Spider (played by Paul Le Mat, the main
hot-rodder from American Graffiti), drives a blue and white 1957 limited edition Chevrolet Nomad station wagon. He is hooked on CB, and spends a lot of time monitoring the emergency channel and sending help to accidents.
He lives in a junkyard shack with his old father and his brother, who is hostile towards him for taking away his girlfriend, Electra (played by Candy Clark, also from American Graffiti). Spider's world is filled with the buzz of CB: disembodied voices flickering across the air-waves. His old father becomes animated only by conversations with passing truckers and Spider is afraid to leave him for ' fear that he might tune out altogether.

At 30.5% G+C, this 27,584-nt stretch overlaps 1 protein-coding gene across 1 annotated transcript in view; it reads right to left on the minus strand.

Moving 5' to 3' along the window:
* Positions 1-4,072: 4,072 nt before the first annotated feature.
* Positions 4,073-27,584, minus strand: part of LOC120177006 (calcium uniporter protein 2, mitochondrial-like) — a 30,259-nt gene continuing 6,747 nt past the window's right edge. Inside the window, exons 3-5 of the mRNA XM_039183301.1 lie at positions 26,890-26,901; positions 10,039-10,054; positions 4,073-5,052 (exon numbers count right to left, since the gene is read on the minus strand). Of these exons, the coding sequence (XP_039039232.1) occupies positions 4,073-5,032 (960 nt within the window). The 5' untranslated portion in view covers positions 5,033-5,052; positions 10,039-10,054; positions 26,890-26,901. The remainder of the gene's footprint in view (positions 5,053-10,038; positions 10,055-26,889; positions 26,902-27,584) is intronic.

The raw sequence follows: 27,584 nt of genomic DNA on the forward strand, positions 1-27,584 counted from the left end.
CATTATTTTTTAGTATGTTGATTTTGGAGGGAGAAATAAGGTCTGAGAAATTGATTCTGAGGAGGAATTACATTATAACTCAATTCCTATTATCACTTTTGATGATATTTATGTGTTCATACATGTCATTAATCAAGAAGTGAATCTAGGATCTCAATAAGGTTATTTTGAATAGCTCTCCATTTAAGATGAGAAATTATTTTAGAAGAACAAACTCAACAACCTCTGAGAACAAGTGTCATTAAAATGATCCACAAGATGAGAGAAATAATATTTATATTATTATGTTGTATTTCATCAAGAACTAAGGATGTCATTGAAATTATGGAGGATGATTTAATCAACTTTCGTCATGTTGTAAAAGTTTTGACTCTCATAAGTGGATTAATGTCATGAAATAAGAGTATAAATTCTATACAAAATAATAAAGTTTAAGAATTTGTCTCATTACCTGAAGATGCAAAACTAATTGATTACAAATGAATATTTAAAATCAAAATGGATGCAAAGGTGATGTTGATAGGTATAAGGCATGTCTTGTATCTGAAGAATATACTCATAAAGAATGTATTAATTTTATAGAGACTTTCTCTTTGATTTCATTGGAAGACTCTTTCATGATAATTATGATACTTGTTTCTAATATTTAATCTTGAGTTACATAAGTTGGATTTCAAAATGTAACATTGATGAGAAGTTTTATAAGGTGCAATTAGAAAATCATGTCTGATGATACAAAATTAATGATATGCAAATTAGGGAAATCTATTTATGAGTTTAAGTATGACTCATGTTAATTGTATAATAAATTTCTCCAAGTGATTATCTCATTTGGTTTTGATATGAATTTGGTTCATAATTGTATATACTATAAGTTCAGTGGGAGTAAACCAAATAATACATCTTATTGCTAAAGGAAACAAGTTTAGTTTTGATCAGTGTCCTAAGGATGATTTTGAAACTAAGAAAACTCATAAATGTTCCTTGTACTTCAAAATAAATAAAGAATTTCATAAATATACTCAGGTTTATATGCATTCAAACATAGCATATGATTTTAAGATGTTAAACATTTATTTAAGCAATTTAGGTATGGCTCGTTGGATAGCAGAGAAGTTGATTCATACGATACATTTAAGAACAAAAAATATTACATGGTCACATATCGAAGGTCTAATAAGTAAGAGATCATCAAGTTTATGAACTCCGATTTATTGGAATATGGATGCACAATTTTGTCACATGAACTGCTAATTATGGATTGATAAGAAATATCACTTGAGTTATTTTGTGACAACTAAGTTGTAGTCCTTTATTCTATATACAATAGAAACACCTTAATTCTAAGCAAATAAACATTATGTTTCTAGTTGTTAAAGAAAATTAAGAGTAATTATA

At the scene of one accident he helps a trucker, Chrome Angel, who is involved in a smash. It turns out that he is a bigamist, and both his wives are on their way to the small town where he is recovering from his injuries. There, he has moved in with a local prostitute known as Hot Coffee, who provides her services for the truckers from her motor home. At one stage, Spider goes on a crusade against CB fiends who jam emergency calls, and his campaign earns him a lot of hostility. But when his dotty father lights out for the woods, all resentments are forgotten as the CB fraternity mounts a magnificent rescue operation.
In the United States there are perhaps twenty-five million CB sets, and at least one person in every twenty holds a CB licence. Pauline Kael commented in the New Yorker that this film 'has caught the language of this sub-culture, in which technology and Yankee know-how are all mixed up with dreams of the past'